Today’s firms are built on intangible capital, with assets in the form of software algorithms, brand, customer data, business plans, engineering specifications, product formulas and organizational capital. The Economist Intelligence Unit Survey Report about trade secrets explores the extent to which firms identify intangible assets as trade secrets and implement protective measures to safeguard them accordingly.
The critical first step is determining what information needs to be protected—that is, what’s really a trade secret. “Each industry is unique,” says Robert M. Tils, an attorney with the Garden City, N.Y., law firm Moritt Hock Hamroff & Horowitz, and businesses in each industry “have to examine what gives them a competitive advantage.”
Tils suggests that identifying the most important trade secrets needn’t be an exhausting exercise. “It doesn’t cost a lot of money for a couple of key executives to sit down over lunch and talk about how the business really works,” he says. “What’s important to us? Why are we better than our competitors? The more specific you can be, the stronger your argument that it’s really a trade secret.” (Michael Barrier: Protecting trade secrets)
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Technological change has made it much easier to steal trade secrets thanks to the way data can be compressed and transmitted. The owner of a trade secret must take adequate precautions to protect his confidential information, but it is not enough to stamp documents as confidential and store them in a safe. The employees knowledge cannot be locked in this way. In terms of trade secret theft, the people who are stealing it are the ones inside the company, or the ones who departed to work for a competitor.
The job of protecting trade secrets is likely to devolve more and more from traditional security departments onto human resources. HR professionals are key line of defense when it comes to protecting confidential information that provides a competitive advantage, but a significant proportion of HR professionals may not be ready for that shift, suggests a March survey from the Society for Human Resource Management. Of the 247 HR professionals who responded to the poll, 47 percent said their HR department did not play a key role in protecting trade secrets, and 30 percent said their organization had not taken any measures to protect its trade secrets.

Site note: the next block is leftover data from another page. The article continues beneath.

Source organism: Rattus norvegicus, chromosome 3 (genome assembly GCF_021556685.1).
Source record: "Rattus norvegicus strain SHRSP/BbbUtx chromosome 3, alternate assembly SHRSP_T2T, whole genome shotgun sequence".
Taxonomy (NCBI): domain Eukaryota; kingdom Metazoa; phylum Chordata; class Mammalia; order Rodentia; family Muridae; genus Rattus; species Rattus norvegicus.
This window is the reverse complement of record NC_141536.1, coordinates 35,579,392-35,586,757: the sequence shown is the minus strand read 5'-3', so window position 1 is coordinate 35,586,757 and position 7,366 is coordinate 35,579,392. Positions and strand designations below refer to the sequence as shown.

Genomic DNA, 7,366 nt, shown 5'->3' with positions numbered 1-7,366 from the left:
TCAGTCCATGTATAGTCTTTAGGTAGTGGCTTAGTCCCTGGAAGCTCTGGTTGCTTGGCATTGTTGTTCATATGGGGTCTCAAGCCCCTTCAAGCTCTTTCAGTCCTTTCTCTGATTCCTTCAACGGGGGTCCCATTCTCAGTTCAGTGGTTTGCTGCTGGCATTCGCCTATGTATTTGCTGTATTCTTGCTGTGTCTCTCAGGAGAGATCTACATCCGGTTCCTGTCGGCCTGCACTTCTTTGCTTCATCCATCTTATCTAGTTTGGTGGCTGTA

Many organizations take the measure to keep secrets safe through a non-disclosure agreement between employer and employee. All employees who have access to trade secrets should execute well crafted confidentiality agreements when hired, where they promise to abide by the company’s confidentiality policy both during and after their period of employment. There is, however, an inherent problem with nondisclosure agreements. It’s summed up by Wilbur A. Glahn III, an attorney with the Manchester, N.H., law firm McLane, Graf, Raulerson & Middleton: “You can have all the nondisclosure provisions in the world, but if your key person goes to work for one of your competitors and has access to information and knowledge that would be very damaging to the company and is going to be working in a field that is directly competitive with the company, I don’t think you can trust the other side or the employee when they say, ‘We have a nondisclosure agreement and we’ll abide by it.’” (Michael Barrier: Protecting trade secrets)
It is already a fact, that many organizations have realized that safeguarding trade secrets goes beyond legal measures. Instead, “It’s starting to be recognized as a classic HR problem,” said Mike Garelick, head of the compensation and human resources practice at consulting firm Towers Perrin in Chicago. He believes that HR managers can play a significant role in the protection of intellectual property. The issue of safeguarding trade secrets is, at heart, a personnel issue. Once the HR department is aware what the trade secrets are, then security measures and HR procedures can be established.
During the time of the employment, employees should receive regular training about the reasons for the confidentiality policy and the importance of observing it.
Employees who are uninformed, who don’t know what a trade secret is and how to handle it, because they’ve never been told, could be the sources of the problem. Due to the fact that a lot of trade secret theft is done though ignorance, then the education of employees can reduce the risk of trade-secret theft by a significant factor. The company should also impress upon employees what their responsibilities are and will be, even beyond the departure to a new employer. (Tommy Jacks : How to protect trade secrets from loss through departing employees)
IP training for HR personnel can be set up with the IPBA® Learning Management System, developed by experts of the IP Business Academy.